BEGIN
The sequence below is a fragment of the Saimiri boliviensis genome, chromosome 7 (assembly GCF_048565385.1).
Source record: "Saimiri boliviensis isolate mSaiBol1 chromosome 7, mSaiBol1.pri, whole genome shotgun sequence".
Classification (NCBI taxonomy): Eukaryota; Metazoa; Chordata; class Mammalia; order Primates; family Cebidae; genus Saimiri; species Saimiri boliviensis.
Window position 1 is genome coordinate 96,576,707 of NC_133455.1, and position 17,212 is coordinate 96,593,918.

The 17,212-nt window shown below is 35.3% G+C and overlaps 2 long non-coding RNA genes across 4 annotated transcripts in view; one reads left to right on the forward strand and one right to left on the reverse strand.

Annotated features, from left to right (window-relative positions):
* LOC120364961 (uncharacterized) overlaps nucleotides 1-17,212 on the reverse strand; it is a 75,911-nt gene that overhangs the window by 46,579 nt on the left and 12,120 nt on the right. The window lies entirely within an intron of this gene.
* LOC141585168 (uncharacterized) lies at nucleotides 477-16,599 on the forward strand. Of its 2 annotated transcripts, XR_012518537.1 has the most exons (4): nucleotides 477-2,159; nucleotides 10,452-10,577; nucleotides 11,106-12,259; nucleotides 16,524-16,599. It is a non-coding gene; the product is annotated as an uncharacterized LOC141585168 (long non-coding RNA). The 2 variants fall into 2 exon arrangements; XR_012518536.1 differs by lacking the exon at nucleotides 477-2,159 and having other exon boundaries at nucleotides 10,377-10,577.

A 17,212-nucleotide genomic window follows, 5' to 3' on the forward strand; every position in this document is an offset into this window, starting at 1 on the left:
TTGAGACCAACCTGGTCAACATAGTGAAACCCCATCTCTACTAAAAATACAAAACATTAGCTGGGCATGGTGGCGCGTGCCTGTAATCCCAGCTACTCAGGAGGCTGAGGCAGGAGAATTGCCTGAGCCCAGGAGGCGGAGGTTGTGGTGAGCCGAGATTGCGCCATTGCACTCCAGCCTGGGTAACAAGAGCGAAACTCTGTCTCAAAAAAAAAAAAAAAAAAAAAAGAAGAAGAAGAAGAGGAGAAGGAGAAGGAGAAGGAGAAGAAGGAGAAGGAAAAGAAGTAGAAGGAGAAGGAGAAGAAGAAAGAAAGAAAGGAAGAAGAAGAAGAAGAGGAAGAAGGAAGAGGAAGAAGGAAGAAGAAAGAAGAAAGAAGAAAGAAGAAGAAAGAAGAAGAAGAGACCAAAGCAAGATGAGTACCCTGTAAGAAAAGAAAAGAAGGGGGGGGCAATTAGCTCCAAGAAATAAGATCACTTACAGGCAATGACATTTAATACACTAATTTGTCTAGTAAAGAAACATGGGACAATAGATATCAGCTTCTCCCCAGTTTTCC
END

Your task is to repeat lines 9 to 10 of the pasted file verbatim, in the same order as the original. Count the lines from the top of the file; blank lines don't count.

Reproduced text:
A 17,212-nucleotide genomic window follows, 5' to 3' on the forward strand; every position in this document is an offset into this window, starting at 1 on the left:
TTGAGACCAACCTGGTCAACATAGTGAAACCCCATCTCTACTAAAAATACAAAACATTAGCTGGGCATGGTGGCGCGTGCCTGTAATCCCAGCTACTCAGGAGGCTGAGGCAGGAGAATTGCCTGAGCCCAGGAGGCGGAGGTTGTGGTGAGCCGAGATTGCGCCATTGCACTCCAGCCTGGGTAACAAGAGCGAAACTCTGTCTCAAAAAAAAAAAAAAAAAAAAAAGAAGAAGAAGAAGAGGAGAAGGAGAAGGAGAAGGAGAAGAAGGAGAAGGAAAAGAAGTAGAAGGAGAAGGAGAAGAAGAAAGAAAGAAAGGAAGAAGAAGAAGAAGAGGAAGAAGGAAGAGGAAGAAGGAAGAAGAAAGAAGAAAGAAGAAAGAAGAAGAAAGAAGAAGAAGAGACCAAAGCAAGATGAGTACCCTGTAAGAAAAGAAAAGAAGGGGGGGGCAATTAGCTCCAAGAAATAAGATCACTTACAGGCAATGACATTTAATACACTAATTTGTCTAGTAAAGAAACATGGGACAATAGATATCAGCTTCTCCCCAGTTTTCC